I do not use the much quicker roller. It doesn’t leave the kind of finish I like. I don’t want bobbles of paint, streaks and runs. As with most girls, I am after a flawless finish. I have spent so long on the preparation it seems only right I should take as much are, if not more on the actual painting. I like straight lines when cutting in. Sharp declarations between the different paint colours of wood and wall. I love the satisfaction of painting over old stains and hawkish clashing colours, mostly varying shades yellow from buttercream to canary. I endlessly check that there are no drips collecting in corners, slowly drying into hardened teardrops.

So I take my time, holding the paint brush as my dad taught me, even though it’s agony on the wrists to start with, soft flowing rhythmic movements, all in the same direction being careful not to flick. I might get one wall done and then have to stop. Perhaps just the undercoat of the side of one door. I carefully wrap my brushes in clingfilm, a neat trick I learned to save washing them out after each use, especially if you have to quickly dash off. Generally speaking two coats are required on the woodwork, one on the walls if possible. Touch ups once everything has dried. Gradually, the room becomes fresh and clean even though it is old and used.

Then I clean and tidy up one final time. I replace the slightly misshapen paint lid onto the pot and push down, knowing that it won’t fit exactly but there’s only a dribble of paint left anyway. I write on the lid which room the colour belongs to. I wash out all the brushes, the water runs thick with paint and then eventually more and more pale and milky, until finally it runs clear. I shake the paint brushes outside and leave them to dry in the garage before wrapping them in polybags and placing them in storage bags. The dust sheets are also shaken and then washed. Finally the door fittings are polished and reattached, light fittings wiped, floors shined and all our belongings are poured back in, turning it from a shell into a room.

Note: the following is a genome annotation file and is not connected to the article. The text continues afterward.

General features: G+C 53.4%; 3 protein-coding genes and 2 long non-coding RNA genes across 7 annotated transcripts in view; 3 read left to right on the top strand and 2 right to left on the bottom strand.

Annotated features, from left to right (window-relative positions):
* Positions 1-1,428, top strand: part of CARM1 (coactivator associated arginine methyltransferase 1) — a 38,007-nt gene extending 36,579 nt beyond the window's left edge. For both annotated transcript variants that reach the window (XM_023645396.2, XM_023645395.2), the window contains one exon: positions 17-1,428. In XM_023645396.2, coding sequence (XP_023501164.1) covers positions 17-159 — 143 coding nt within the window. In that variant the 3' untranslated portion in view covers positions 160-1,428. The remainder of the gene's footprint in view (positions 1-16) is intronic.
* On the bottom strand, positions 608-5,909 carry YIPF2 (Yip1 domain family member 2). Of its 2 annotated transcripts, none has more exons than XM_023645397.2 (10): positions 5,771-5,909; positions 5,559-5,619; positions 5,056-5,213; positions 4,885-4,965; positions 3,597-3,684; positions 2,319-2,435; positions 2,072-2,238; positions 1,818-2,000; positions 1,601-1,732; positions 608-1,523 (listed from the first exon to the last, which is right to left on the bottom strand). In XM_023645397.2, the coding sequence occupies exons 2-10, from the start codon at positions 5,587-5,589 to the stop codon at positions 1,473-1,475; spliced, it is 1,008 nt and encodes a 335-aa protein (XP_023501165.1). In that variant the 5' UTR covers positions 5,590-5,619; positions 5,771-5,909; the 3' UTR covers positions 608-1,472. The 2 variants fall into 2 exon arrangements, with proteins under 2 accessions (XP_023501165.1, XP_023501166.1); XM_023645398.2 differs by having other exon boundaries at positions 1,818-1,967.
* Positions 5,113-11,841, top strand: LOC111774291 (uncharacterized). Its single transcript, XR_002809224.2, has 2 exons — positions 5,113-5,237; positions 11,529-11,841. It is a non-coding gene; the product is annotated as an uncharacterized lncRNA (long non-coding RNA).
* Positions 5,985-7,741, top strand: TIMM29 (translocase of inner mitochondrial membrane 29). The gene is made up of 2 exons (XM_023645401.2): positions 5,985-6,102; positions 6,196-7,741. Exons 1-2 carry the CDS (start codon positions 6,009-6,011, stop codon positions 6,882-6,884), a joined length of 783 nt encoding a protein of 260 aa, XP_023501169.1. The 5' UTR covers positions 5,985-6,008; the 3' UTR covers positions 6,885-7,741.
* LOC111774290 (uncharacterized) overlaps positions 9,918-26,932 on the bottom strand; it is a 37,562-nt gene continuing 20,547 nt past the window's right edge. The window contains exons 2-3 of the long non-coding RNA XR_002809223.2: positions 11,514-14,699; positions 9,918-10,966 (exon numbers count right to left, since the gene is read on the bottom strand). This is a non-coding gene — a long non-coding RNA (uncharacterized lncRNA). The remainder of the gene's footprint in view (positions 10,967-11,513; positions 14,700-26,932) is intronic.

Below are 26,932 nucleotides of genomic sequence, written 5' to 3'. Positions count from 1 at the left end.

Now as I walk around our Victorian house  I can see from my critical little eye the minute details which need more work, the bits which I couldn’t get quite right but that no one else cares about or notices. Each room takes months rather than days and the job is never finished. Rooms constantly evolve.  I will never be totally content but I can live with that because I also get a huge sense of accomplishment. More than that, it’s actually pride. For once I think I have done an ok job. I am not yet bored of actively looking at the walls and the doors I have revived.  I am particularly pleased with the zig zag lines on the stairs where skirting and step meet. I try not to be too precious but, really, I am. I have done it all over 4 years and I have done it my way.

Welcome to the art of slow decorating.

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  1. Elmer
    1 year ago

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    1. Lucy Dalgleish
      1 year ago